Bloomberg News reported Friday that China had discussed diverting flights from Shanghai, the country’s prime gateway for international travel since the start of the pandemic more than two years ago. The city, home to China’s main stock exchange and many corporate headquarters, had largely avoided Covid outbreaks until the recent flareup of the highly contagious omicron strain.

Shanghai, which reported 139 new Covid cases Monday compared with two at the start the month, has been implementing measures to contain the virus, including shutting most schools and public parks and blocking bus travel from other provinces. On Monday, authorities locked down Shanghai Tower, China’s tallest building. Nationwide, more than 5,000 new infections were reported Monday, the highest number since the early days of the pandemic, as the central government imposed mass lockdowns in parts of the country.

Under the Civil Aviation Administration of China’s plan, international flights to Shanghai will be diverted to 12 other cities across the country, including Chengdu, Dalian, Hangzhou and Fuzhou, according to the CCTV report. 

China’s mandatory quarantine policy and border curbs have severely reduced international flights into the country, with many carriers not flying there at all any more. Some foreign airlines are still operating despite punitive policies that have resulted in flight suspensions.

Dozens of flights into Shanghai, which has a population of about 25 million, were canceled Tuesday, the website for the city’s main airport showed. 

Chinese airlines were among the biggest decliners on a Bloomberg gauge of Asia-Pacific carriers on Tuesday, led by Spring Airlines with a loss of 4.8% as of 1:46 p.m. in Shanghai. 

Canada real estate: Buyers get more options while prices break more records - REUTERS

MARCH 15, 2022

Canada's real estate market gave buyers more options in February but demand quickly gobbled up supply, pushing prices to new record highs.

The Canadian Real Estate Association (CREA) says home sales rose 4.6 per cent in February compared to January, which it chalks up to a rebound in new listings. Sales were 8.2 per cent below the record set in February 2021, but still the second-busiest February on record led by Calgary and Edmonton.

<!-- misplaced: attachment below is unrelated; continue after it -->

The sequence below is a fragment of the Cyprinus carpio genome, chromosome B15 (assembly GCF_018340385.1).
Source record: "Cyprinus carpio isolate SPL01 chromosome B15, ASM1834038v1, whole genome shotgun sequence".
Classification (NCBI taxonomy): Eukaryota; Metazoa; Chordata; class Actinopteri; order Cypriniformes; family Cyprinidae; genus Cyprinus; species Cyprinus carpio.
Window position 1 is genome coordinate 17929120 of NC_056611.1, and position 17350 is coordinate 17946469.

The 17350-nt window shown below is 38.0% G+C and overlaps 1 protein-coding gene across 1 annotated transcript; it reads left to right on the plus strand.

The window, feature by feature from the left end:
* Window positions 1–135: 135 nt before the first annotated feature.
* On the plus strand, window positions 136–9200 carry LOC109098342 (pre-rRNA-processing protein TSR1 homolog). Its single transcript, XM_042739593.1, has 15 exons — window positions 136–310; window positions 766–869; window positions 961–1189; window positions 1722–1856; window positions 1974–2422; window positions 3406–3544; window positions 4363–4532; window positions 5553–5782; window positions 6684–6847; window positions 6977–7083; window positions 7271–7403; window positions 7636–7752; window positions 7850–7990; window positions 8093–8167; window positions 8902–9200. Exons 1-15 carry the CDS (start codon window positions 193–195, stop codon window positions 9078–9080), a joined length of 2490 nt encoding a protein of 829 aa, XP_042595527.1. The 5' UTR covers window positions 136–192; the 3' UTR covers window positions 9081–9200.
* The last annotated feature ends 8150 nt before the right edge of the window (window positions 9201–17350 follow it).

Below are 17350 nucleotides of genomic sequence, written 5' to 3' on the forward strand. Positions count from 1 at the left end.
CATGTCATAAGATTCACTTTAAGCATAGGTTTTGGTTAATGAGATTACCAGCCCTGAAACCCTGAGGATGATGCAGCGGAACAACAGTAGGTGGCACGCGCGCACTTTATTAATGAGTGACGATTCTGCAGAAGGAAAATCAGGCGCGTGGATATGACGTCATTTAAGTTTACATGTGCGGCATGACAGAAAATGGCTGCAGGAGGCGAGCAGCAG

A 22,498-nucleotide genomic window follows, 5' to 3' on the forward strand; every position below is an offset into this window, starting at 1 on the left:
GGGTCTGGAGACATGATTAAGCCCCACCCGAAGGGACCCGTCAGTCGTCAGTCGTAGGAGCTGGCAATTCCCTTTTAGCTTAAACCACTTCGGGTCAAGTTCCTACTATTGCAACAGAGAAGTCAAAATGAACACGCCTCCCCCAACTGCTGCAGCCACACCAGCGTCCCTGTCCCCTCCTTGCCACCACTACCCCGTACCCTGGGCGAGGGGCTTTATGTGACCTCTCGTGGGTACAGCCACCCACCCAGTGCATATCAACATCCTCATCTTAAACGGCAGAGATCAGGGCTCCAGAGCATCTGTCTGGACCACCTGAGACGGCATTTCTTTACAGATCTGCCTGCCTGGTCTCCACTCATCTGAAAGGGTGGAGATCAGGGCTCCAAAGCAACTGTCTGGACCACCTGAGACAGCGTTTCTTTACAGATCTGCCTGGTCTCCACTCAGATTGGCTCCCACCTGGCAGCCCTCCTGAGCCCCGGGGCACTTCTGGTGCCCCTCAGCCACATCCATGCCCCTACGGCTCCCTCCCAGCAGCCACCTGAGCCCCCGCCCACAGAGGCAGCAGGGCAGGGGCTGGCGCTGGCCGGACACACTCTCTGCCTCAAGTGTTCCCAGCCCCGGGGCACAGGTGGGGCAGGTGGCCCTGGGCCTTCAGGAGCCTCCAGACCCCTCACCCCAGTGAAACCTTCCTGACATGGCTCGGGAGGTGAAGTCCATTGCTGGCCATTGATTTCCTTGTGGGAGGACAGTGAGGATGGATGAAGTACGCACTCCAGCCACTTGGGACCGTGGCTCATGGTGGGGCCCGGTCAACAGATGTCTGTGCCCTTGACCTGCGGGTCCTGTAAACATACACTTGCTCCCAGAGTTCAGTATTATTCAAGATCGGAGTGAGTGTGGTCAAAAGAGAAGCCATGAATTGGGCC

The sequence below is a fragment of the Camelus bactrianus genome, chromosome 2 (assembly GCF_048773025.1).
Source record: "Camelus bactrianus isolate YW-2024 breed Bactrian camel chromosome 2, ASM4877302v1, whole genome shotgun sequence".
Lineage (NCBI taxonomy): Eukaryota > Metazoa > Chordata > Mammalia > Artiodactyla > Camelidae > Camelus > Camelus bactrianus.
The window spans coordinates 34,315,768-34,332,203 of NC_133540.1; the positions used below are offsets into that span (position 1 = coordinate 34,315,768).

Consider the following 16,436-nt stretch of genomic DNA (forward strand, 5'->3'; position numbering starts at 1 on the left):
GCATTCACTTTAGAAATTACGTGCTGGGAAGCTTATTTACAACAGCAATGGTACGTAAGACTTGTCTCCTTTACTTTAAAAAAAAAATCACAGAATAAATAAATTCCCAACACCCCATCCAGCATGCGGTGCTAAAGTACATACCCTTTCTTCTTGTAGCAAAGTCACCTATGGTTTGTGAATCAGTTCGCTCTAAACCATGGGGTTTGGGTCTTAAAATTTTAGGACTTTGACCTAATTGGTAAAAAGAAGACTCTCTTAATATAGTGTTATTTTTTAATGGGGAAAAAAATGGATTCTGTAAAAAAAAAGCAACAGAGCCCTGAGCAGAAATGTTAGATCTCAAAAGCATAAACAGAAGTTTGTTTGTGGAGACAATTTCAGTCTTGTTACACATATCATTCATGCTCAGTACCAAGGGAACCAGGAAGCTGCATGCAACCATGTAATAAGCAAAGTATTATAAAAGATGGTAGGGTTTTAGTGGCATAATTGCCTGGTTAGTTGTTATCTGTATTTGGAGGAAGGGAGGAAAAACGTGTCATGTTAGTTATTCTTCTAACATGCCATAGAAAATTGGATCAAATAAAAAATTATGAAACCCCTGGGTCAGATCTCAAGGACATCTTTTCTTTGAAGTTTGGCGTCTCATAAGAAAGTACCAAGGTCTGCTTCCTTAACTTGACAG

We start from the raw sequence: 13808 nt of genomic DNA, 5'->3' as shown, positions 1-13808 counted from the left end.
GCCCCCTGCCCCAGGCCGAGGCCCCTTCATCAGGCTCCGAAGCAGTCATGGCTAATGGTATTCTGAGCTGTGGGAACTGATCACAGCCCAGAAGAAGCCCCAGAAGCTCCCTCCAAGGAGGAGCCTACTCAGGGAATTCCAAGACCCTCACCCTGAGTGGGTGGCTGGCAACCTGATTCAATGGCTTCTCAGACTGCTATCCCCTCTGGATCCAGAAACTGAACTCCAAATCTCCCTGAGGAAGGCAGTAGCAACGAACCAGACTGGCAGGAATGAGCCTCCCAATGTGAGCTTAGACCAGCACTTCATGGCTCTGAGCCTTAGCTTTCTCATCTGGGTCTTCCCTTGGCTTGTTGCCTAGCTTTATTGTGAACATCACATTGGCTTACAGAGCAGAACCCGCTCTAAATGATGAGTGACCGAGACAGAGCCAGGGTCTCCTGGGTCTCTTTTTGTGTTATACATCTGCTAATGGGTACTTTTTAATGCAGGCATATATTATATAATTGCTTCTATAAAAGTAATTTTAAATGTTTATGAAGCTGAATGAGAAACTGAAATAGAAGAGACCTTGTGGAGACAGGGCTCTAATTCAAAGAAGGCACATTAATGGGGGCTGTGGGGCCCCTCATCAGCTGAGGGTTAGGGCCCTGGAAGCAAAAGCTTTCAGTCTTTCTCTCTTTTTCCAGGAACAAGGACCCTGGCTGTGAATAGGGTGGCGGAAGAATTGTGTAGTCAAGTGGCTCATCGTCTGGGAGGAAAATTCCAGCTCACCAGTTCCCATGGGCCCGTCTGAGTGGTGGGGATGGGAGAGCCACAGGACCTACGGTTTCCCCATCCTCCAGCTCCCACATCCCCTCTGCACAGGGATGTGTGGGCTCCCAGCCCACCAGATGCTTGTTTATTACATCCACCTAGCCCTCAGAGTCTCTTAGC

New listings rebounded 23.7 per cent month-over-month after falling 10.8 per cent in January. The Greater Toronto Area (GTA), Calgary, and the Fraser Valley were key contributors.

Real estate in the coming months

CREA says the February uptick in supply is similar to 2020 and 2021.

"In the short term, expect at least one more month of stronger sales as the majority of those new listings came onto the market near the end of the month, so many of the associated sales likely won't happen until early March," said CREA's senior economist Shaun Cathcart.

"Ideally, listings will continue to come out in big numbers in the months ahead. Combined with higher interest rates and higher prices, we could be at a turning point where price growth begins to slow down and inventories finally begin to recover after seven years of declines."

Meanwhile, prices continue their upward trajectory. National home prices rose a record 3.5 per cent month-over-month in February and a record 29.2 per cent year-over-year.

Ontario, New Brunswick, and Nova Scotia prices were a little higher than the national average. Quebec and Prince Edward Island were slightly below.

The effects of higher interest rates

The Bank of Canada has started raising rates and has signalled more are coming, which have historically put a damper on housing market enthusiasm.

"The Canadian housing market is running headlong into higher interest rates, and the next few months could be telling," said BMO senior economist Robert Kavcic.

"Fundamentally, it will still take a number of months for variable rates to rise enough to bite, and for low-rate pre-approvals to roll off. But sentiment can change in a hurry."

US airlines see strong travel recovery after Omicron - AFP

MARCH 15, 2022

Major US carriers lifted their revenue forecasts Tuesday as a faster-than-expected travel recovery from the latest Covid-19 wave mitigates the drag from higher jet fuel costs.

American Airlines, Delta Air Lines, United Airlines and Southwest Airlines all offered similar appraisals of market conditions in presentations at an investment conference Tuesday.

American now expects first-quarter revenues to be down 17 percent compared with the 2019 period, after previously projecting a drop of as much as 22 percent.


"The improvement in revenue is expected to more than offset the increases in fuel and other expenses in the quarter," American said in a securities filing.

Delta Air Lines reported "strong spring and summer travel demand" as it lifted its revenue forecast for the first quarter of 2022.

Southwest Airlines used similar language to describe booking trends, while United Airlines said that "in the period following the peak in Covid-19 case counts associated with the Omicron variant in January 2022, demand for travel has exceeded the company's previous expectations."